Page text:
Watch Out for These Black Friday Scams and Hackers

Ben Allen  | 

For some, Black Friday is the holiest of holidays. Enthusiasts line up on Thanksgiving day (or days prior), hoping to get the best deals they can.

On the craziest shopping day of the year though, there are some folks out there that take advantage of the excited and rushed shoppers. They’ll steal your credit cards, scam you out of your money, infest your computer with malware, and ruin your holiday experience. Don’t let them take advantage of you by being an aware and informed consumer, and by taking extra steps to protect yourself.

Beware of “Leaked” Black Friday Ads

Just like every other major holiday, people get excited for Black Friday weeks in advance. But, instead of decorating the house with trees and lights, Black Friday shoppers start researching what deals they can expect on the long-anticipated day. Every year, starting in the first week of November, lots of people start searching for leaked Black Fridays deals so they can decide early on where to put their time and money.

The thing is, cyber criminals and hackers know this too. They will build websites that appear to focus on informing shoppers about deals or news, and then claim they have the leaked Black Friday ads of major retailers.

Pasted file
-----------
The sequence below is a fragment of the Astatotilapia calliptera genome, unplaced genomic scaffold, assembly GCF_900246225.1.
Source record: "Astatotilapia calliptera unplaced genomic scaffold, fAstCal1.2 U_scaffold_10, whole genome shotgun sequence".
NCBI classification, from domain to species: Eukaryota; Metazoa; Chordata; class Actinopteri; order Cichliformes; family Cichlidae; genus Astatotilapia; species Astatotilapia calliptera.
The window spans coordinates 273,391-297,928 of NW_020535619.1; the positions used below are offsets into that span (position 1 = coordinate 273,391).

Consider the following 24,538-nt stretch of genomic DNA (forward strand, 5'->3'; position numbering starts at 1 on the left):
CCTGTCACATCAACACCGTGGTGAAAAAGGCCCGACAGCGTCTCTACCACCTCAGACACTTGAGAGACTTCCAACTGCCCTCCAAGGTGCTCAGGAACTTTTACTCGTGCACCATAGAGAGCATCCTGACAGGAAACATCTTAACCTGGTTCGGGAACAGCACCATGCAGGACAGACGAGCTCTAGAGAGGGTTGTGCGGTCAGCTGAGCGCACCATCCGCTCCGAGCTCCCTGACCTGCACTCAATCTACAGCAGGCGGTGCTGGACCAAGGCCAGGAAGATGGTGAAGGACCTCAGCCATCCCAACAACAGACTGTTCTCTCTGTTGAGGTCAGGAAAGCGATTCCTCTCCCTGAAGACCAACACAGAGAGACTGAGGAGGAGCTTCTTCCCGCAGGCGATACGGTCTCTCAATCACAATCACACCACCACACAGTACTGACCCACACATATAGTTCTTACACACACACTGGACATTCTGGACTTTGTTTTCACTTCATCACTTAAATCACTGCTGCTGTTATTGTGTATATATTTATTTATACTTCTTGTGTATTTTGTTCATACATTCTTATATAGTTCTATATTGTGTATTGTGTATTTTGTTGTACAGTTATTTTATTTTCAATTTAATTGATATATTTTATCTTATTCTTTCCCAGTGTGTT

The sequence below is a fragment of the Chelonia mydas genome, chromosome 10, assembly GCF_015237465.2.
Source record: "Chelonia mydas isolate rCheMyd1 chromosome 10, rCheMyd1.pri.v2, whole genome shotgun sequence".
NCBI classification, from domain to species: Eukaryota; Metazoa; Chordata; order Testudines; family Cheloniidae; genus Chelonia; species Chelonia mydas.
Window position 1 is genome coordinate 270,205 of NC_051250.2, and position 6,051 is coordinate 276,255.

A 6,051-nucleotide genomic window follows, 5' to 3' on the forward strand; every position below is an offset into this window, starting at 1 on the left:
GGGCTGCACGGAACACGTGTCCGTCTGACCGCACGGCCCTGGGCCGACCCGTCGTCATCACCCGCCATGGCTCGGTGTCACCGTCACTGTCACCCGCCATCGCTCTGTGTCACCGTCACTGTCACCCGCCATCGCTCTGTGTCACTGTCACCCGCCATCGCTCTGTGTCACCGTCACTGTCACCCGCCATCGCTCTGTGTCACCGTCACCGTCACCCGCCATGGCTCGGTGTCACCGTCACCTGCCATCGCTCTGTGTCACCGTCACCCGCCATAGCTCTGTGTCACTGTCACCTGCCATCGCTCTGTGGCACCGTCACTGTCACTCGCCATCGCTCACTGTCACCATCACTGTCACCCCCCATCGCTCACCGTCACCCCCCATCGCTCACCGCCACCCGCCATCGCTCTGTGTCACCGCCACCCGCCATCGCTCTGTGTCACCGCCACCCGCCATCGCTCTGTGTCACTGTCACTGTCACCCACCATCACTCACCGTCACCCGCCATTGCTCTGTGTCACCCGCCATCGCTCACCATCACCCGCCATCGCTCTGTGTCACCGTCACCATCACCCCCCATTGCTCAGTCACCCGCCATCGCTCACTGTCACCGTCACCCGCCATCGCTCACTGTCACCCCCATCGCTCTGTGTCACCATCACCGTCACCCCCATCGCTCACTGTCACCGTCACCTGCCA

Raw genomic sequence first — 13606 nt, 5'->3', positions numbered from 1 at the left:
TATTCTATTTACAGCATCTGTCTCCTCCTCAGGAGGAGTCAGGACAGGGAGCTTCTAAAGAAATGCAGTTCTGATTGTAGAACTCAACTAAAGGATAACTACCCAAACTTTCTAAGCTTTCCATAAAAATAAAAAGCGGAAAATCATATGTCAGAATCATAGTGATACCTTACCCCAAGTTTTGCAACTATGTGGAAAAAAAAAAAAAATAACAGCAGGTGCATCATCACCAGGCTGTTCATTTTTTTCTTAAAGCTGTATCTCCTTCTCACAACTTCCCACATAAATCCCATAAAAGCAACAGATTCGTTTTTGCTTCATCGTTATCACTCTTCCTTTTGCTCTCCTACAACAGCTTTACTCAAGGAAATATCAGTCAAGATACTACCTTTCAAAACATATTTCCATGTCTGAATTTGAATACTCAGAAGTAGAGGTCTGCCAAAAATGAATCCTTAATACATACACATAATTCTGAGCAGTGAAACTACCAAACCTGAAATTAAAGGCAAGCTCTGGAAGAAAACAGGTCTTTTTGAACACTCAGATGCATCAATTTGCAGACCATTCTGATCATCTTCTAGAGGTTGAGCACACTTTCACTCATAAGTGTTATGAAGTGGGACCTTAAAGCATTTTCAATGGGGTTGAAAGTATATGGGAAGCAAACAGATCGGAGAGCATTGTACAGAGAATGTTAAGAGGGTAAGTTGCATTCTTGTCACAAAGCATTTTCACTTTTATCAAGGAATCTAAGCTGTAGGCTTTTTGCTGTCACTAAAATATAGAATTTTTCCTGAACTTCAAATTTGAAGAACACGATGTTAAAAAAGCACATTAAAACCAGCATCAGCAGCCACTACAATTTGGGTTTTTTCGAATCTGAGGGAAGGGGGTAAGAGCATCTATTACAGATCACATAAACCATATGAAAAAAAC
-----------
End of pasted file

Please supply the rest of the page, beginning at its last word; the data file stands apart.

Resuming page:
What they actually have is tons of malware designed to infect your devices. Either the site will have malicious ads that infect your computer, or require you to download the “ad” that is actually malware in disguise.

To protect yourself from catching a virus, look for some clues as to whether the site, and the ad, are legitimate. The first clue is the name and URL of the site. If the URL is something bizarre like “reallycooldeals4u.info” it’s likely not a real website, and was only designed to scam you.

If a site passes that test and you find an ad you want to check out, first do a quick search online for other sites that can confirm it was leaked. If a major retail store’s ad was leaked, it would be on major news sites, and possibly on the retailer’s site itself.

Credit Card Skimming

The risk of credit card theft is always higher when large groups of people gather and make rushed purchases. Because of the hectic nature of Black Friday, a criminal could hook up a credit card skimmer somewhere are get dozens or hundreds of credit card numbers before the device is found. Staff are too busy to check their devices, and shoppers are moving so quickly they don’t have time to be suspicious. It’s the perfect formula for credit card fraud.

The first step to preventing this from happening to you is slowing down when checking out. Take your time examining anywhere you swipe your debit or credit card, especially at any self-checkout stations. If the device looks strange, has a weird attachment, part of the machine is off-color or doesn’t match the wear and tear of the rest of machine, consider walking away. You can always go to another checkout stand, or ask to talk to a manager about it. Taking 15 seconds to examine your surroundings can go a long way to protecting yourself.